When reading any work of fiction, whether it be a short story or a poem, there is an expectation for something to happen or for some deeper meaning or understanding of a problem to become clear by the end of the work. However, in Ernest Hemingway’s “Hills Like White Elephants”, there is not a clear picture of anything that actually takes place within the text nor any deeper meaning to be understood from it upon the first reading. Without a clear story line, it becomes necessary to examine how Hemingway creates points of emphasis and importance through his patterns in dialogue. By analyzing the general form in which Hemingway wrote “Hills Like White Elephants” and focusing on the use of communication and dialogue present in the short story,
Christian Carasa English Composition 28 April 2016 Research Paper In the short story, “The Hills Like White Elephants,” an assortment of symbolic and scenic settings are integrated into the story by Hemingway. Hemingway uses symbols to teach the reader situations people could come across throughout life. The use of symbols in “Hills Like White Elephants” is very important to the plot line and to the fundamental meaning of the story. Through this use of symbolism, the reader can begin to reveal the concealed themes in this short story.
The struggles presented between these two characters bring to light issues in human relationships that weigh into everyday life. Hemingway’s short story reveals to readers how relationships affect communication, decision
Nevertheless, Ernest Hemingway soon shows that this relationship contains a rift. This becomes apparent once they try conversing to one another. The girl attempts to spark a conversation by mentioning that the hills look like white elephants, but this topic soon turns hostile with the American’s replies. How this conversation is handled already shows that the couple “are trapped in a state of imbalance and disagreement” from the beginning (Link). The problem with the conversation is that the American’s personality of being simple and serious.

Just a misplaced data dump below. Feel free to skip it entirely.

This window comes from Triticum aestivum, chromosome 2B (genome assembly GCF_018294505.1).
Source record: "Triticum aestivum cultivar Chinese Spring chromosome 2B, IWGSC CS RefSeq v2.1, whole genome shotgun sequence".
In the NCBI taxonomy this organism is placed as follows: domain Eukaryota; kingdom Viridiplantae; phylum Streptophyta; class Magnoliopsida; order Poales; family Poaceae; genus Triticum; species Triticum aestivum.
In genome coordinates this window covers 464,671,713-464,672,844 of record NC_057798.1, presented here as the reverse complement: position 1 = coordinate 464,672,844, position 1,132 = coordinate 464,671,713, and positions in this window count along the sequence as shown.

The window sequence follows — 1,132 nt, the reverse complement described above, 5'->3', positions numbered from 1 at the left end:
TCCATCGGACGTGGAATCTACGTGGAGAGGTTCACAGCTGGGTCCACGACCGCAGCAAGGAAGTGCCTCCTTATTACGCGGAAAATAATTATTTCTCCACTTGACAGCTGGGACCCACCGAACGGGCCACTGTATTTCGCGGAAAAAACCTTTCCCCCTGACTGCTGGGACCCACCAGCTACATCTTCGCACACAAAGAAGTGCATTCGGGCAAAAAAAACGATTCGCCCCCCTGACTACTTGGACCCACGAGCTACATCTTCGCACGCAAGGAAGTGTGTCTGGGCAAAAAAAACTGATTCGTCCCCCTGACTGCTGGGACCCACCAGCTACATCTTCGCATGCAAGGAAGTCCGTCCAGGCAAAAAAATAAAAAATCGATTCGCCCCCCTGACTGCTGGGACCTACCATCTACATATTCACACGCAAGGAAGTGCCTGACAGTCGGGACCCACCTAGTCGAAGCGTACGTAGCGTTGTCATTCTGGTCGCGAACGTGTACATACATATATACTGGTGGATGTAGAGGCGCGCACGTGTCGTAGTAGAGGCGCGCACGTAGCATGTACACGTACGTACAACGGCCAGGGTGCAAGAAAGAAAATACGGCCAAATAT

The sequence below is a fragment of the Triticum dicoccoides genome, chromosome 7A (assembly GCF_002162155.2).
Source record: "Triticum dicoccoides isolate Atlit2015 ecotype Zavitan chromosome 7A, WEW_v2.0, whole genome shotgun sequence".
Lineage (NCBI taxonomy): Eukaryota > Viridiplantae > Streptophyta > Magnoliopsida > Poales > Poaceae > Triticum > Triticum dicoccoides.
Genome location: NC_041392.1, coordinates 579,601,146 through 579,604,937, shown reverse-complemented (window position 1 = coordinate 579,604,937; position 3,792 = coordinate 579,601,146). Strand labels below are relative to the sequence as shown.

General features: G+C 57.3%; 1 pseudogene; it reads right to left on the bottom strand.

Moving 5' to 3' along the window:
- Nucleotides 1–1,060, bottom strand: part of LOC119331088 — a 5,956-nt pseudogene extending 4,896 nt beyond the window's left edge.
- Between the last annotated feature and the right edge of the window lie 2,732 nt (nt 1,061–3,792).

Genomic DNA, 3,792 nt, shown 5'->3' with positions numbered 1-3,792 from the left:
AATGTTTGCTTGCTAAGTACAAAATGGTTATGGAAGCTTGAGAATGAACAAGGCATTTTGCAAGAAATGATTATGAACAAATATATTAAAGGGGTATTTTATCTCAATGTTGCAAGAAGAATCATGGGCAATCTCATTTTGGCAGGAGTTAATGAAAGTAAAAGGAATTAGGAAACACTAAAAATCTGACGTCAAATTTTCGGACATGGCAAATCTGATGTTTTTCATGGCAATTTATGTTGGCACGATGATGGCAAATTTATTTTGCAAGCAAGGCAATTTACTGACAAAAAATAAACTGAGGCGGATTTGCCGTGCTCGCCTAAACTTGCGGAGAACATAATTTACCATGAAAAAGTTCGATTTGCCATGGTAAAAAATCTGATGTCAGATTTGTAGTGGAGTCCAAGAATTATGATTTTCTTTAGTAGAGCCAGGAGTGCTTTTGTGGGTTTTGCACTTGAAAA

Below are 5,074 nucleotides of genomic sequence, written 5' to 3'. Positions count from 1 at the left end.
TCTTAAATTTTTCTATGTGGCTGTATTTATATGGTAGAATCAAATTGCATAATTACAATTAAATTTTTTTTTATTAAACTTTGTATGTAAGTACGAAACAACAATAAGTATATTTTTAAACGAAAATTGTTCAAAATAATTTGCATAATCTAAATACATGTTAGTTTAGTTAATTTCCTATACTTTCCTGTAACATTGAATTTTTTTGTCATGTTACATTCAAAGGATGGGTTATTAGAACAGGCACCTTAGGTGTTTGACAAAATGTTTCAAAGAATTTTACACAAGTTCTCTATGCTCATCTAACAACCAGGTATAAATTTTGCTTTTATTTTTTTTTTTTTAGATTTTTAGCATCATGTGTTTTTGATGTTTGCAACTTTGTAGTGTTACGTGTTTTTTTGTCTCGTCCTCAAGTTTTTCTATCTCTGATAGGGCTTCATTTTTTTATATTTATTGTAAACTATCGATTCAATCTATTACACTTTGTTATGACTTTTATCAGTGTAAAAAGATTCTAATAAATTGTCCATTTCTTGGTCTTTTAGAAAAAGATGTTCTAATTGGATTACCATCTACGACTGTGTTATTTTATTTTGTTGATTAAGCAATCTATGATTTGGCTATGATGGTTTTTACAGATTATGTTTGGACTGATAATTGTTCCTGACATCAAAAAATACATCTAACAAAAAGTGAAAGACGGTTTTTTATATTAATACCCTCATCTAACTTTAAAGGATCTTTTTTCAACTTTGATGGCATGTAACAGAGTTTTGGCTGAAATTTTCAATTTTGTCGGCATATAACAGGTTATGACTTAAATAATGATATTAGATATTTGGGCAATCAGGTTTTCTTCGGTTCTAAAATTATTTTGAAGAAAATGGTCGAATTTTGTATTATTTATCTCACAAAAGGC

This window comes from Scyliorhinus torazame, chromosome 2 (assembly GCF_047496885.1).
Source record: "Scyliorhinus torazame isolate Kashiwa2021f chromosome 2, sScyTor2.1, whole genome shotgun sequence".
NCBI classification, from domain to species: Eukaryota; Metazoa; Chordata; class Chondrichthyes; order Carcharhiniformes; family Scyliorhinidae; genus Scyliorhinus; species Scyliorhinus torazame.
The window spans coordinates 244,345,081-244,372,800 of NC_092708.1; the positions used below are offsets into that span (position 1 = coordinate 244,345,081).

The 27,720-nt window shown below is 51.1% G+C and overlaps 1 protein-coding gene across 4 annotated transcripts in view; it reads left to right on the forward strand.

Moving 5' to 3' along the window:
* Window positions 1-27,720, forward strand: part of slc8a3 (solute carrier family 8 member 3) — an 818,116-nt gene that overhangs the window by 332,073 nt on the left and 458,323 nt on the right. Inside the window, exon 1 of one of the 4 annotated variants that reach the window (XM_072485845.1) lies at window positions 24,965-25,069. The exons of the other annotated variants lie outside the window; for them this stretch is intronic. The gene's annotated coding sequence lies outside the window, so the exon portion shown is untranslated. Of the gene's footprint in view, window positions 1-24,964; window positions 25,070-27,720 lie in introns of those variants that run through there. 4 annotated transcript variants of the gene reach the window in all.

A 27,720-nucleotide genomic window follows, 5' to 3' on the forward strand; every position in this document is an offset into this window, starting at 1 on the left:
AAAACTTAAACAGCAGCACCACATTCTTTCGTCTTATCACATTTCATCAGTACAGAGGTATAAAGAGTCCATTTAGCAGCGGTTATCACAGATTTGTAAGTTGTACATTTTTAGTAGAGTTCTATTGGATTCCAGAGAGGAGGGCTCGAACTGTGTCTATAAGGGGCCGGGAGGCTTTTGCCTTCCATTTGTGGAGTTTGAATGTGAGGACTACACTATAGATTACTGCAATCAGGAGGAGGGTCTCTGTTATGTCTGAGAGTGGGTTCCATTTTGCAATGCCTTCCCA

In the short story, “Hills Like White Elephants” by Ernest Hemingway, Hemingway from the start makes us draw out our own conclusions and does not give us a great deal of information. For example, we are only told about two characters, an American man and a girl who are waiting for their train to arrive. Other than this, we are not told what relationship the characters share together or where their final destination is. The protagonist who is referred to as “the girl” is in the middle of a tragic situation which can take a turn for the best or the worst and her partner, the “American man” is not helping but making the situation more heated.
The dialogue in Hemingway’s “Hills Like White Elephants” reveals a man’s and a woman’s incongruent conflict on abortion, and the author’s fundamentally feminist position is visible in the portrayal of the woman’s independent choice of whether or not to keep the baby she is carrying. The plot is very simple in the story which is less than 1500 words long. A woman and a man spend less than an hour on a hot summers day at a Spanish train station in the valley of Ebro as they are waiting for a train heading for Madrid. Their dialogue takes up most of the space and only few major actions take place.
Through symbolism, Ernest Hemingway presents a couple with a shaky relationship who seem to be in a petty squabble that ultimately transforms
Conflict, be it within oneself or with another person is oftentimes difficult to overcome in the best of circumstances, and it is arguably never more difficult than when the outcome is a matter of life and death. This theme of a power struggle is central to Ernest Hemingway’s “Hills Like White Elephants”, in which the characters known only as Jig and the American struggle to find a compromise which makes them both content while discussing Jig’s pregnancy and possible subsequent abortion. Hemingway uses several examples of symbolism including hills resembling white elephants, a bamboo bead curtain, and a railroad track to emphasize the separation which is driven between individuals in a relationship who fail to find a solution due to miscommunication. Indeed, remaining consistent with Hemingway’s iceberg style of writing, these seemingly simple examples of common elements of a Spanish railway station are representative of a much more complicated paradigm of human relationships.
According to Smiley, “The dialogue contains the essence of the story's power; for to read Jig's and the American conversation is to recognize the powerless frustration of parallel interchanges” (2). The girl's character passes changes throughout the story. It appears that “Hemingway works out the story's conflict, which revolves around the development of his female character” (Renner 28). The girl gains power and frees herself from the following the American man. In the beginning of the story, the girl take the initiative to speak which leads to the discussion: “'what should we drink?'
Hills Like White Elephant is a short story by Earnest Hemingway from 1927. The story is talking about a failing relationship between an American man and his girlfriend. This couple is at a critical point on their lives. At the bar in a train station in Spain, the girl, Jig, does not want to end up her pregnancy, but she is going to sacrifice the baby to satisfied him. Because he is critical of the exploitation of his girl’s feelings concerning the continuation of unbalanced relationship.